1.1 Background

The European Topic Centre on Inland Waters (ETC/IW) was appointed in December 1994 by the Management Board of the European Environment Agency (EEA) to act as a centre of expertise for use by the Agency and to undertake part of the EEA’s multi-annual research programme. The Technical Workplan of the ETC/IW was submitted to, and approved by, the EEA in January 1995, and the key Task of the first year’s programme was to design a freshwater monitoring network for the EEA area. This has been achieved through a series of complementary Tasks, the outcome of which is described in this report. This report summarises the main points arising from the complimentary Tasks, in particular how the findings relate to the design of the network, and then outlines the structure of the proposed monitoring network. The detailed reports on each of the associated Tasks will be presented in the Project Record report of the whole year’s programme. The network design was presented and discussed at a Workshop 3-4 June 1996 in Madrid. The design has been slightly modified as a result of comments received at the workshop and from further peer review. The network design is during 1996 being piloted in up to ten EEA countries, and will subsequently be progressively implemented throughout the EEA area in a planned and programmed way.

1.2 Role of the EEA

The main duties of the EEA are:

  • to provide objective, reliable and comparable information for those concerned with framing, implementation and further developing European environmental policy, and for the wider European public;
  • to identify, prepare and evaluate suitable environmental measures, guidelines and legislation;
  • to co-ordinate the EIONET network and publish a report on the state of Europe’s environment every three years;
  • to liaise with other relevant national, regional and global environmental programmes and institutions.

The first priority for the Agency is to establish itself as a reliable and independent source of information on the environment, produced at low cost from the best available sources. The main source of this information will result from national and international monitoring programmes.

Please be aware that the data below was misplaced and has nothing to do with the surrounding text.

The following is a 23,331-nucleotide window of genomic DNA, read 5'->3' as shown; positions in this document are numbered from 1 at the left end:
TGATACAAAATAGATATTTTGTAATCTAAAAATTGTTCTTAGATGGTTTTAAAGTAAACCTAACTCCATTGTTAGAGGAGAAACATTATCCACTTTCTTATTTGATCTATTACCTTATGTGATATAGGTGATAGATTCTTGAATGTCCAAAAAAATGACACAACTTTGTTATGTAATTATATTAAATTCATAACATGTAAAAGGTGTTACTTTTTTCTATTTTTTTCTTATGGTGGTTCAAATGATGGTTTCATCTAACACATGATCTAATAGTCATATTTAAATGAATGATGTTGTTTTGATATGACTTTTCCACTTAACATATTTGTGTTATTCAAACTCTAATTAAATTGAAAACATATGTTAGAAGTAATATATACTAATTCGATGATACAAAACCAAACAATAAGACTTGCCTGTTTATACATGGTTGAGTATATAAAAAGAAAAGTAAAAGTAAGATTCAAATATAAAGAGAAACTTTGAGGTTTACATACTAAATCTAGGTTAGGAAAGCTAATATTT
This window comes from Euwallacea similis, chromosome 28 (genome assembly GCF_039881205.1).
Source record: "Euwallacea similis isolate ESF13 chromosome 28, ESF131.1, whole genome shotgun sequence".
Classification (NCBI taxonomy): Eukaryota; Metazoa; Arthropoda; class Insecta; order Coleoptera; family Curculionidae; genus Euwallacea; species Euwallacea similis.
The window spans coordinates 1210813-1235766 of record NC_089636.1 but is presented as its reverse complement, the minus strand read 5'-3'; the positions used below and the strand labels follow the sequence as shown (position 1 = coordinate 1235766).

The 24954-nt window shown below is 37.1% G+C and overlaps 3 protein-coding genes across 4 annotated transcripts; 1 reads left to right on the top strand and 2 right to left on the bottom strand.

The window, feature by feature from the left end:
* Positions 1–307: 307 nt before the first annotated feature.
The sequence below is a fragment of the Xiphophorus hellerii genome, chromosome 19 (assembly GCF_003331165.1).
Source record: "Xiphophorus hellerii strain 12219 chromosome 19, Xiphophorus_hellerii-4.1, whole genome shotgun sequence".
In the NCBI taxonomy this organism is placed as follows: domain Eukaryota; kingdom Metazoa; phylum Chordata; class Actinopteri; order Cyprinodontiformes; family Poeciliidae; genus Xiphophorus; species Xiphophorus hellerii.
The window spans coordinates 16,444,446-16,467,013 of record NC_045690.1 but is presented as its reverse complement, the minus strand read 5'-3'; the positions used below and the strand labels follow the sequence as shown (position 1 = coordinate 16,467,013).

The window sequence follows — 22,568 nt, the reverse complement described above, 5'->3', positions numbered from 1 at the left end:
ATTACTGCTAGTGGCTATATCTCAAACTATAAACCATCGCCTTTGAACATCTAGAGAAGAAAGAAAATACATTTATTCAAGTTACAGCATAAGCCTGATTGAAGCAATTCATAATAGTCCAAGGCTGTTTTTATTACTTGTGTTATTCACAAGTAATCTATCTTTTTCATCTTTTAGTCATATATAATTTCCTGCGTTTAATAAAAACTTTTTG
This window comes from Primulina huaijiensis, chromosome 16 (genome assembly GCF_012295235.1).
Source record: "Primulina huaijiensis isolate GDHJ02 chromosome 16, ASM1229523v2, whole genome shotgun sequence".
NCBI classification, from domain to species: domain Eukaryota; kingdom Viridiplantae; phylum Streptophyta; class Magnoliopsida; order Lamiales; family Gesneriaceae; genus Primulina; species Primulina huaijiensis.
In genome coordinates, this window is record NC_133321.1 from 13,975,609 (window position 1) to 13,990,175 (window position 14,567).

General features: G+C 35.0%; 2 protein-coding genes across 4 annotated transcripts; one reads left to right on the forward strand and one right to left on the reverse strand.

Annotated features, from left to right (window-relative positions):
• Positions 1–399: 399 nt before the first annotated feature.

Monitoring can be divided into three broad categories or types.

  1. Statutory monitoring by which a state meets its legal obligations arising from EC and national legislation and international agreements.
  2. Surveillance monitoring through which a broad view and comparison of water resource quality and quantity can be obtained across a State (or across Europe). This type of monitoring is usually used to make spatial and temporal comparisons.
  3. Operational monitoring which is undertaken to meet the specific business and operational needs of the regulators or users of water. Examples might be the monitoring of specific discharges, clean-up campaigns on specific catchments or monitoring after pollution incidents.

There are likely to be overlaps between the three categories, and a Member State would be keen to use existing monitoring sites for a number of purposes rather than establish new sites for new statutory needs.

It would seem, therefore, that the main type of monitoring information required by the Agency at present is for surveillance purposes. This type of information was used in the production of the ‘Europe’s Environment - the Dobríš Assessment, and the Agency may in the future be asked to update that report and to produce more detailed monographs on specific parts of the environment.

In terms of the current work programme for the ETC/IW it was not possible to audit the implementation of EC environmental legislation nor to define what specific monitoring is undertaken for each Directive within each Member State. Our immediate aim was, therefore, to design a surveillance type monitoring network bearing in mind that the needs of the Agency may change according to political circumstances and that the design of the network may need adapting to these changes.

A proposed overall objective of the monitoring network is:

"To obtain timely, quantitative and comparable information on the status of inland waters (groundwater, lakes/reservoirs, rivers and estuaries) from all EEA Member States so that valid temporal and spatial comparisons can be made and so that key environmental problems associated with Europe’s inland waters can be defined, quantified and monitored".



Document Actions